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Prime Minister Stephen Harper is welcomed by German Chancellor Angela Merkel as he arrives to the Chancellery in Berlin, Germany on Thursday, March 27, 2014. (Sean Kilpatrick/THE CANADIAN PRESS)
Prime Minister Stephen Harper is welcomed by German Chancellor Angela Merkel as he arrives to the Chancellery in Berlin, Germany on Thursday, March 27, 2014. (Sean Kilpatrick/THE CANADIAN PRESS)

Harper and Merkel stand together on Putin, split on Russia's role in G8 Add to ...

Stephen Harper and his German counterpart Angela Merkel cemented their resolve to stand up to Vladimir Putin during a meeting in Berlin, but the Group of Seven’s two most senior members offered markedly different views on the prospects for future relations with Russia.

Mr. Harper, speaking at a joint news conference with the German Chancellor, said he thinks it would be very difficult for Russia to rejoin the Group of Eight under Mr. Putin.

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The Prime Minister said he believes that Russians, and in particular the younger generation of Russians, share the values of the West and want to be partners. He said the view of most Western powers is that they will some day have “common interests and the projection of common values on the international scene.”

The problem, he said, is the current President of Russia.

“The difficulty, of course, is that, notwithstanding all of our efforts to make Mr. Putin a partner, he has not desired to be a partner. He has desired to be a rival,” Mr. Harper told reporters at a news conference with Ms. Merkel.

“That is just the reality we have to come to terms with,” the Prime Minister said, adding later that Mr. Putin “has created a rivalry instead of a partnership.”

Ms. Merkel, the chief intermediary for the West with Mr. Putin – she can speak Russian and he can speak German – sounded more sanguine on prospects for resolving the conflict over Crimea.

“I am quite relaxed – let’s put it that way,” she told reporters.

While Ms. Merkel has agreed to present a united front with Canada and other allies on the resolve to impose sanctions should Russia escalate the crisis, she offered a more measured take on prospects for winding down the conflict over Crimea.

She is holding out hope that the West’s warning of sanctions could by itself make a difference.

“We’re trying through talks and also through announcing what we’re going to do, we’re trying to win the other side over to pursue a course where it is allowed [for] Ukraine to take its own sovereign political decisions,” the German Chancellor told reporters.

Mr. Harper’s comments were echoed in Ottawa by Foreign Affairs Minister John Baird, who invoked the legacy of former prime minister John Diefenbaker to back up his government’s approach to the crisis in Ukraine. Mr. Diefenbaker was “on the right side” of history when he fought back against Soviet communism, Mr. Baird said, adding that the former Canadian leader stood for the kind of principled values that today’s Conservative government is working to promote abroad.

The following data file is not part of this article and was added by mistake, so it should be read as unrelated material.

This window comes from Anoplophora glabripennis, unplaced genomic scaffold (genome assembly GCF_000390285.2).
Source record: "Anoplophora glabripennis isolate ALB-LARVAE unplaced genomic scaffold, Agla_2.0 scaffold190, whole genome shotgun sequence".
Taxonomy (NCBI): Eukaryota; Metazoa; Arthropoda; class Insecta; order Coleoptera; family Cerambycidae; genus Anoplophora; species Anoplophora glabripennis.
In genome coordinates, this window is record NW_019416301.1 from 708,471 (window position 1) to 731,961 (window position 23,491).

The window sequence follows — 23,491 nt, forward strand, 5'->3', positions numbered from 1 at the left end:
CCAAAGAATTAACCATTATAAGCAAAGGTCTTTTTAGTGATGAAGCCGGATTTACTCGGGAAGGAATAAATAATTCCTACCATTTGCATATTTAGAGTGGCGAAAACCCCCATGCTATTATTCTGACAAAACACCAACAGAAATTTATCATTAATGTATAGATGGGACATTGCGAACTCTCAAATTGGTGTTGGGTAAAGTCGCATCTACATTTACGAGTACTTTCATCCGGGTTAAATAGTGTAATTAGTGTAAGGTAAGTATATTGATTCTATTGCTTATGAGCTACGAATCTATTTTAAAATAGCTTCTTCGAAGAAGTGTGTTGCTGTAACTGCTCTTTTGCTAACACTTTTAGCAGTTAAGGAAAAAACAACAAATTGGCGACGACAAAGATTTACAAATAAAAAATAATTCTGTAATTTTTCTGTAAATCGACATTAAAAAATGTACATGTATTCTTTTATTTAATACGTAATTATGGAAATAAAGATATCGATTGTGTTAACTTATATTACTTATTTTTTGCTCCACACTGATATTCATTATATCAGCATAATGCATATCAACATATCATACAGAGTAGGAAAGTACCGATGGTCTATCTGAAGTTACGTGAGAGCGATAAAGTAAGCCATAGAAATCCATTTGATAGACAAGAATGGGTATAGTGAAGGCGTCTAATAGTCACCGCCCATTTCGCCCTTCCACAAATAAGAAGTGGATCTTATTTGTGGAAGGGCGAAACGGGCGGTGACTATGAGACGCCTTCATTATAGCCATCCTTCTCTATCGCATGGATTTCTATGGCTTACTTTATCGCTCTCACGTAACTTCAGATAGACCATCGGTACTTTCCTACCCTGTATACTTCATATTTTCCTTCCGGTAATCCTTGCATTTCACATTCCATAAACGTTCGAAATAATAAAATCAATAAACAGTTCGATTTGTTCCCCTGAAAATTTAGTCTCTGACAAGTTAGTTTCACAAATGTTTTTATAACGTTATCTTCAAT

Mr. Baird also said he plans to travel to Moldova next week to show Canada’s support for the former Soviet state, which is wedged between Ukraine and Romania. Moldova’s government has expressed fear that the separatist region of Trans-Dniester could be annexed by Russia.

Germany’s reluctance to write off Mr. Putin may be related to its stronger dependence on Russia. Ms. Merkel said Germany depends on Russia for 35 per cent of its natural gas needs. She’s also facing pressure from big German businesses to avoid a confrontation with Russia. The CEO of Siemens this week met with Mr. Putin in Moscow and pledged a long-term commitment to investing there.

Mr. Harper is on the last day of a European trip that began with a visit to Kiev to show support for the beleaguered Ukrainian government and continued in The Hague where G7 leaders announced they had cut Russia from their coalition of industrial powers over its illegal annexation of Crimea.

Mr. Harper said he feels Mr. Putin would have to thoroughly overhaul his approach to foreign affairs before coming back to the G8.

“Personally, and I only speak for Canada here, I don’t see any way of a return of Mr. Putin to the table unless Russia fundamentally changes course on its orientation towards the world,” he said.

Ms. Merkel was more open to Russia returning to the G8. “The G8 can only happen if there is a certain, conducive atmosphere and part of that … is a common understanding of international law and shared value.”

Ms. Merkel said she hopes “we don’t need” more sanctions against Russia and spoke in reassuring tones about what she’s asking of Moscow in terms of ending its interference in Kiev’s affairs.

“It is not as if all of these decisions need to be against Russia but that Ukraine is in position to make its own decisions: For example, free and fair elections, elect a president … and to pursue trade and economic links with all of those partners they wish to have,” Ms. Merkel said.

“This is a very simple demand and a very clear demand.”

The crisis in Ukraine began last fall when the country’s pro-Russian president balked at deal forging greater political and trade ties with the European Union and instead accepted a bailout from Moscow. Months of ensuing demonstrations and clashes led to Viktor Yanukovych fleeing the country and Russia’s seizure and annexation of Crimea.

Mr. Harper flies back to Canada on Friday.

With a report from Kim Mackrael in Ottawa

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